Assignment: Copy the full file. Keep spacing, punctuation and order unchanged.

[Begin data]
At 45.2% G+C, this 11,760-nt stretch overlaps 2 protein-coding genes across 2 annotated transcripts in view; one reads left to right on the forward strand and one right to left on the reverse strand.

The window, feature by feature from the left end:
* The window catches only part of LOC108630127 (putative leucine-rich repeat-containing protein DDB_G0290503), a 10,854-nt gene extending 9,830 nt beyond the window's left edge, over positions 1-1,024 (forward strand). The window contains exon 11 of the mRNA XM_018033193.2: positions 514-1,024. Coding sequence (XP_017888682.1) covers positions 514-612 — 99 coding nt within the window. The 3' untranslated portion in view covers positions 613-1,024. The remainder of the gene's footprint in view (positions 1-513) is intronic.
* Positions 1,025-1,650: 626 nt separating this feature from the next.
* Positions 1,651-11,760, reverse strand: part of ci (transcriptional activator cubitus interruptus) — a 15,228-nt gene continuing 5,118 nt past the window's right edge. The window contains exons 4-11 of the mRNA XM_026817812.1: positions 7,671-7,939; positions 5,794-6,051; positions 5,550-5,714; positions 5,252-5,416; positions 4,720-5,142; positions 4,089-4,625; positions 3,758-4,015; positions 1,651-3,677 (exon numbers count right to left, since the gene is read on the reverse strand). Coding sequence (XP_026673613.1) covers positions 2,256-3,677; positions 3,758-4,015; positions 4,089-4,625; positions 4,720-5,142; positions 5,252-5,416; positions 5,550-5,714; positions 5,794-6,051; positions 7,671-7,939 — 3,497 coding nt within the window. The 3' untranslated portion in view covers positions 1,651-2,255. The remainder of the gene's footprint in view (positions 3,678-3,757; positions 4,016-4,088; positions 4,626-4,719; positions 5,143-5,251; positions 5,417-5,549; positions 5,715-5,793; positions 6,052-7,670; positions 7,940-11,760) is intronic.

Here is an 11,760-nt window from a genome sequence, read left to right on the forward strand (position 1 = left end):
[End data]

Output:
At 45.2% G+C, this 11,760-nt stretch overlaps 2 protein-coding genes across 2 annotated transcripts in view; one reads left to right on the forward strand and one right to left on the reverse strand.

The window, feature by feature from the left end:
* The window catches only part of LOC108630127 (putative leucine-rich repeat-containing protein DDB_G0290503), a 10,854-nt gene extending 9,830 nt beyond the window's left edge, over positions 1-1,024 (forward strand). The window contains exon 11 of the mRNA XM_018033193.2: positions 514-1,024. Coding sequence (XP_017888682.1) covers positions 514-612 — 99 coding nt within the window. The 3' untranslated portion in view covers positions 613-1,024. The remainder of the gene's footprint in view (positions 1-513) is intronic.
* Positions 1,025-1,650: 626 nt separating this feature from the next.
* Positions 1,651-11,760, reverse strand: part of ci (transcriptional activator cubitus interruptus) — a 15,228-nt gene continuing 5,118 nt past the window's right edge. The window contains exons 4-11 of the mRNA XM_026817812.1: positions 7,671-7,939; positions 5,794-6,051; positions 5,550-5,714; positions 5,252-5,416; positions 4,720-5,142; positions 4,089-4,625; positions 3,758-4,015; positions 1,651-3,677 (exon numbers count right to left, since the gene is read on the reverse strand). Coding sequence (XP_026673613.1) covers positions 2,256-3,677; positions 3,758-4,015; positions 4,089-4,625; positions 4,720-5,142; positions 5,252-5,416; positions 5,550-5,714; positions 5,794-6,051; positions 7,671-7,939 — 3,497 coding nt within the window. The 3' untranslated portion in view covers positions 1,651-2,255. The remainder of the gene's footprint in view (positions 3,678-3,757; positions 4,016-4,088; positions 4,626-4,719; positions 5,143-5,251; positions 5,417-5,549; positions 5,715-5,793; positions 6,052-7,670; positions 7,940-11,760) is intronic.

Here is an 11,760-nt window from a genome sequence, read left to right on the forward strand (position 1 = left end):